Flexibility deployment of a heating system with heat pump in residential towers
Keywords:Energy flexibility, heat pump operation, thermal mass, thermostat setpoints, electricity price scenarios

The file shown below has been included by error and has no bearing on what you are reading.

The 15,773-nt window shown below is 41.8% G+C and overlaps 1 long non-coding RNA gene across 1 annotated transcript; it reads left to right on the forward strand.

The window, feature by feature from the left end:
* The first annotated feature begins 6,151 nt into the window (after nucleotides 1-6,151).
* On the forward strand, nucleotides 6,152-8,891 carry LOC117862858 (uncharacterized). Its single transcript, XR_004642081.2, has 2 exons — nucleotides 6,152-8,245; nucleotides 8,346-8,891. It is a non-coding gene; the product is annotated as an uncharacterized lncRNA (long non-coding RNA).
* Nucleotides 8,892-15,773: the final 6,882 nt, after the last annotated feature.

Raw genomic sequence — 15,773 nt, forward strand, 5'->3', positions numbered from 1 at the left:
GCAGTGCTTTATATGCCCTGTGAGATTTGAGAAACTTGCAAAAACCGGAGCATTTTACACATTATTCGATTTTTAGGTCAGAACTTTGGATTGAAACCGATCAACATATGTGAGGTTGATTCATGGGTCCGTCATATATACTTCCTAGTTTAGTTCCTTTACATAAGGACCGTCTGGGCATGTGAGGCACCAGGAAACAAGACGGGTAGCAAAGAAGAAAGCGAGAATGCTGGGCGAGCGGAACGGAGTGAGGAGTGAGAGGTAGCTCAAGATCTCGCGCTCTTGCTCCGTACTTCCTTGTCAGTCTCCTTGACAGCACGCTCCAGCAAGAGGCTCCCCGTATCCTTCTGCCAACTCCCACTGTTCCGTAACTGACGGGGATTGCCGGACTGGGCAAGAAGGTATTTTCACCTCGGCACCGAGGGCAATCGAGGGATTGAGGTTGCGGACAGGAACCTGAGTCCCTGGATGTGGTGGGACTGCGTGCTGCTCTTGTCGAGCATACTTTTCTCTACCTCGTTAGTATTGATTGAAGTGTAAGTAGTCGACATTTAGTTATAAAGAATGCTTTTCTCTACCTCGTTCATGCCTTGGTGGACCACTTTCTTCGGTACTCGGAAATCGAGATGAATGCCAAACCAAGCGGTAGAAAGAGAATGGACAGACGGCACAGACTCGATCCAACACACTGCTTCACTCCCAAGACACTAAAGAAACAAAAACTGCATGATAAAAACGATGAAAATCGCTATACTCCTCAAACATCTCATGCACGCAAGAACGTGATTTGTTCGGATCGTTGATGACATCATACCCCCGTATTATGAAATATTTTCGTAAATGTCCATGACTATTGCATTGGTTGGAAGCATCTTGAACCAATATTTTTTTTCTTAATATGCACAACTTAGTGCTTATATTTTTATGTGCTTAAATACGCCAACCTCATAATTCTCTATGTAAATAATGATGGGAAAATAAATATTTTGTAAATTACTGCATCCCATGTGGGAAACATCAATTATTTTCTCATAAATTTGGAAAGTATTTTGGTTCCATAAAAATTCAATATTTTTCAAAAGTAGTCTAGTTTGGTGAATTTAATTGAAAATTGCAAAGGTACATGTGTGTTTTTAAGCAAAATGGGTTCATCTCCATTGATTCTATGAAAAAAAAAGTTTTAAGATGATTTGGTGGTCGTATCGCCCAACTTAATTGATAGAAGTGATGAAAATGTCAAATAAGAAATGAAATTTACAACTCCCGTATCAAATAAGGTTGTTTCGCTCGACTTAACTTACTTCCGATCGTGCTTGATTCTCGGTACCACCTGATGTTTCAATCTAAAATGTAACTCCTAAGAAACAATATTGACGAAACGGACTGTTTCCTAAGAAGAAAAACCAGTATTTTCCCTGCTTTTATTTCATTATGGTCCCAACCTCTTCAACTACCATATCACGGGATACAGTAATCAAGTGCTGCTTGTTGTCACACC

The transition from fossil fuel energy sources to renewable energy sources requires flexible use of our energy consumption to prevent congestion in the electricity grid. The heating systems of buildings are large energy consumers and can play an important role in matching electricity generation and demand. This research evaluates the amount and value of the potentially available flexibility from the heat pump in a case study on the heating system of two residential towers in The Netherlands, named Stoker & Brander. The thermal mass of the buildings is used to store energy to prevent heating during moments when grid congestion is likely to occur or when renewable energy production is low while maintaining comfortable indoor temperatures. To assess the potential energy flexibility, a building performance model and a financial model are developed to compare the influence on the energy flexibility when using different thermostat setpoint schedules. The total heat demand, the shifted load, the comfort, and the saved costs when deploying flexibility are selected as key performance indicators. With the model, 9 different thermostat setpoint schedules are tested with varying preheating duration and with varying timing before peak hours. In general, the schedules with a 2-hour preheating duration show the best results in terms of comfort and potential saved costs, while the timing before the peak hours has less effect on the results. The analysis on the saved costs is done with electricity prices of 2019, representing the current market, and with 4 price scenarios for 2030, representing the future market. The savings significantly increase for 2030, showing a large future potential for flexible deployment. However, it remains difficult to make a correct estimation of the predicted future savings as the scenarios show large differences between each other due to large uncertainty about the future prices. Nevertheless, for all scenarios at least 20% of the electricity purchase costs can be saved in 2030.
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